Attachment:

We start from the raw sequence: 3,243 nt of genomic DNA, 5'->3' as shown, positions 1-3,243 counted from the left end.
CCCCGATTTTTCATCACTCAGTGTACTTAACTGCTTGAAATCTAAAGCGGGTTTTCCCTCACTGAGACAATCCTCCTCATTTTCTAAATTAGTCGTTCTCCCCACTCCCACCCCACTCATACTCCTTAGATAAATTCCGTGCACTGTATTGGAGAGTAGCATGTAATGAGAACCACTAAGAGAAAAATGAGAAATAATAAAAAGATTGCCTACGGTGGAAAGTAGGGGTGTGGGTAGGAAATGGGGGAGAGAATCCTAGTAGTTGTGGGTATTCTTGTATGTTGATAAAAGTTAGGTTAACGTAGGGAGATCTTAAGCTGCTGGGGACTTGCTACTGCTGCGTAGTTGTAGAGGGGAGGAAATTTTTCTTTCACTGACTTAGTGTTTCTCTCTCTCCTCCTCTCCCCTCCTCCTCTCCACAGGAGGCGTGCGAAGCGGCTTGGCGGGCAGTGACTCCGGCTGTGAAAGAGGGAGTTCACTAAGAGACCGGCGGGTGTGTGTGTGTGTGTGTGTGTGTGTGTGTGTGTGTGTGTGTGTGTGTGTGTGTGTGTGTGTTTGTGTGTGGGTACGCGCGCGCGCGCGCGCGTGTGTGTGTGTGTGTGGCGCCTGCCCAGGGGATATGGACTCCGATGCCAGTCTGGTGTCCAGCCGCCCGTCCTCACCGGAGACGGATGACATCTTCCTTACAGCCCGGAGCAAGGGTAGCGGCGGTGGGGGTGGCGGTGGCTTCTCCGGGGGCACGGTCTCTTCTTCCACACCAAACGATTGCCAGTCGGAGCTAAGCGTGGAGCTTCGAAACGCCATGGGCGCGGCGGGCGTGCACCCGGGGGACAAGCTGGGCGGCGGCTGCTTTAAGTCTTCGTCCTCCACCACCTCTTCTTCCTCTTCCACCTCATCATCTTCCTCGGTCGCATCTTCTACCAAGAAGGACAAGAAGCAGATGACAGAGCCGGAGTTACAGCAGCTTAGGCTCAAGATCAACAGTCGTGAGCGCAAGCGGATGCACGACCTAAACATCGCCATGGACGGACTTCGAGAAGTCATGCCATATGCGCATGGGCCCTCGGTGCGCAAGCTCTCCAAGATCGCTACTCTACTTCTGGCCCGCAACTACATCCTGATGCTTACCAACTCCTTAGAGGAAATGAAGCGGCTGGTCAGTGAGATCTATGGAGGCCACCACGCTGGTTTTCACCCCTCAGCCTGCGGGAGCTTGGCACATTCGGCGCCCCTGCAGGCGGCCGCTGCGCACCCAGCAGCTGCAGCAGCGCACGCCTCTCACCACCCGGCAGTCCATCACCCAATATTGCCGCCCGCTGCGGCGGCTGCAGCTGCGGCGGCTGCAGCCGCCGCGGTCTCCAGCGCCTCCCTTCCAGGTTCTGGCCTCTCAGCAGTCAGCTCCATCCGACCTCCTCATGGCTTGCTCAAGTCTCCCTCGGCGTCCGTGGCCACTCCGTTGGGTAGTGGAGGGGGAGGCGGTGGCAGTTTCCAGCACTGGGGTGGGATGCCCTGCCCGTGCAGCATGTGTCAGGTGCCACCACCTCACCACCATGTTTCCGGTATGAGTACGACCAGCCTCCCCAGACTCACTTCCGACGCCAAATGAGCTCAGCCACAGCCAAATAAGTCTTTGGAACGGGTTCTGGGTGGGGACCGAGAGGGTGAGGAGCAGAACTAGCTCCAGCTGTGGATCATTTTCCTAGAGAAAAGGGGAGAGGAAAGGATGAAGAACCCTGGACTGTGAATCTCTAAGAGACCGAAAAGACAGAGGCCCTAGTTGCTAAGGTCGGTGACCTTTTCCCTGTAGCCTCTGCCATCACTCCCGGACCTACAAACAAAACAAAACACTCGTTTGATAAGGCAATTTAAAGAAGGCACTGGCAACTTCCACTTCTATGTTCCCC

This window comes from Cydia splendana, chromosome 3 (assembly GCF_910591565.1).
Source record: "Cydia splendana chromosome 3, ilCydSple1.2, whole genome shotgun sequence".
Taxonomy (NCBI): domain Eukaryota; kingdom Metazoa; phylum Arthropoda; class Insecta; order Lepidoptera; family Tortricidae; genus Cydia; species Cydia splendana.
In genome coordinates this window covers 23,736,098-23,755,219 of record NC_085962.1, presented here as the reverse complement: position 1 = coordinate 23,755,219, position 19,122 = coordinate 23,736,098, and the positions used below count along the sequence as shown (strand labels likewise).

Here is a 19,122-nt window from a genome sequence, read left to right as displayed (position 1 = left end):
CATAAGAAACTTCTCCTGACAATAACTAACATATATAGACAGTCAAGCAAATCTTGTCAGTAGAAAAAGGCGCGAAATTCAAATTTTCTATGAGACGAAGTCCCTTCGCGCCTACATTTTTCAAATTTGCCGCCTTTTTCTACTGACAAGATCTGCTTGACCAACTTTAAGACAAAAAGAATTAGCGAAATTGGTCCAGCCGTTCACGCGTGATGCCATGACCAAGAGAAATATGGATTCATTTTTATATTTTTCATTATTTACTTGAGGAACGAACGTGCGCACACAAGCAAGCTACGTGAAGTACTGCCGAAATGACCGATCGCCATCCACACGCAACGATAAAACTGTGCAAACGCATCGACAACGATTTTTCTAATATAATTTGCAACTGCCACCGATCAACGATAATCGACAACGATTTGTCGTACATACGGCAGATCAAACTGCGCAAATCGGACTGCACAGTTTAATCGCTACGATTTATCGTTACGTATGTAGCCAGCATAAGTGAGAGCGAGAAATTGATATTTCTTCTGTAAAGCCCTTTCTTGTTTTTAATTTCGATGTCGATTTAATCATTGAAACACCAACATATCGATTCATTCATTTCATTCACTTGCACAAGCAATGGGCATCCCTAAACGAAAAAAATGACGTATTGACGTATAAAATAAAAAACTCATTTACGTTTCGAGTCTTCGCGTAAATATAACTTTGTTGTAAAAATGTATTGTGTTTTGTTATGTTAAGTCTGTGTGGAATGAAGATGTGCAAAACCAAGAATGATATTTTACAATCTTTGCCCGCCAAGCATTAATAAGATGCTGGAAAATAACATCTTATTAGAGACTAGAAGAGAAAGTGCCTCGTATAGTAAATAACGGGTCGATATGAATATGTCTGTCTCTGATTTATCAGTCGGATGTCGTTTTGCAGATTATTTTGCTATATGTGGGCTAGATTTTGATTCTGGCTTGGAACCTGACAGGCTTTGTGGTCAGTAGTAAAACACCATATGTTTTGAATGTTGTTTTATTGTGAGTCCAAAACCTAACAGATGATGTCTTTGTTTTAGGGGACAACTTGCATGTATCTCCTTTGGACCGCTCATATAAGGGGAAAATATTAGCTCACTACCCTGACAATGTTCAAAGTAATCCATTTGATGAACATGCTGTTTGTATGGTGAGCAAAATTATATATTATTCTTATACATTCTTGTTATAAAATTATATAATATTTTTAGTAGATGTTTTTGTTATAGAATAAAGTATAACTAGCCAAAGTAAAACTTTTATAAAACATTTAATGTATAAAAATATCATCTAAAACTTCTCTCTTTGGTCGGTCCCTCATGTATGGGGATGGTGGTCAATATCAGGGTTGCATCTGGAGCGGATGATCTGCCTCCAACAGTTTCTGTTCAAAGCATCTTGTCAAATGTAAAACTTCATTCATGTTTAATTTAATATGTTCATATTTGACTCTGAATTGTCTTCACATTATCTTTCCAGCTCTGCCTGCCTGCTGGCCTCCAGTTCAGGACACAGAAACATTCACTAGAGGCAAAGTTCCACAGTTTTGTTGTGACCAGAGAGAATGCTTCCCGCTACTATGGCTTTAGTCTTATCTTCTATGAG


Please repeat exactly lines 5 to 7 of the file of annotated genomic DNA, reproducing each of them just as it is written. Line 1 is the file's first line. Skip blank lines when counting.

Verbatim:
Taxonomy (NCBI): domain Eukaryota; kingdom Metazoa; phylum Arthropoda; class Insecta; order Lepidoptera; family Tortricidae; genus Cydia; species Cydia splendana.
In genome coordinates this window covers 23,736,098-23,755,219 of record NC_085962.1, presented here as the reverse complement: position 1 = coordinate 23,755,219, position 19,122 = coordinate 23,736,098, and the positions used below count along the sequence as shown (strand labels likewise).

Here is a 19,122-nt window from a genome sequence, read left to right as displayed (position 1 = left end):